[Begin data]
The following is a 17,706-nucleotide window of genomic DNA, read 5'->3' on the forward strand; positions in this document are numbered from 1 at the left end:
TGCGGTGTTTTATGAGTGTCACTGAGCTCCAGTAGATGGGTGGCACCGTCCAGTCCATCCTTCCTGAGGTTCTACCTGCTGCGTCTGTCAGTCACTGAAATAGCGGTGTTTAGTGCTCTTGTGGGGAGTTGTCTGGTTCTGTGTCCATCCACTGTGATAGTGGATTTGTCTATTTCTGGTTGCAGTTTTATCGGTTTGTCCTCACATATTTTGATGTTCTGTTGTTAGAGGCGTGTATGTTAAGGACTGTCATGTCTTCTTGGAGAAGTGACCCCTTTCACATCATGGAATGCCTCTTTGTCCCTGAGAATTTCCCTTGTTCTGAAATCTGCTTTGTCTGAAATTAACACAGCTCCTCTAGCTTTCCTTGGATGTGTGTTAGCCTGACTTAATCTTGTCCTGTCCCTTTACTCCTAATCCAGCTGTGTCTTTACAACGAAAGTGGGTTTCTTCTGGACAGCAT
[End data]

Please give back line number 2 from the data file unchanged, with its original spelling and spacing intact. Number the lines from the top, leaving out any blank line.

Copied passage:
TGCGGTGTTTTATGAGTGTCACTGAGCTCCAGTAGATGGGTGGCACCGTCCAGTCCATCCTTCCTGAGGTTCTACCTGCTGCGTCTGTCAGTCACTGAAATAGCGGTGTTTAGTGCTCTTGTGGGGAGTTGTCTGGTTCTGTGTCCATCCACTGTGATAGTGGATTTGTCTATTTCTGGTTGCAGTTTTATCGGTTTGTCCTCACATATTTTGATGTTCTGTTGTTAGAGGCGTGTATGTTAAGGACTGTCATGTCTTCTTGGAGAAGTGACCCCTTTCACATCATGGAATGCCTCTTTGTCCCTGAGAATTTCCCTTGTTCTGAAATCTGCTTTGTCTGAAATTAACACAGCTCCTCTAGCTTTCCTTGGATGTGTGTTAGCCTGACTTAATCTTGTCCTGTCCCTTTACTCCTAATCCAGCTGTGTCTTTACAACGAAAGTGGGTTTCTTCTGGACAGCAT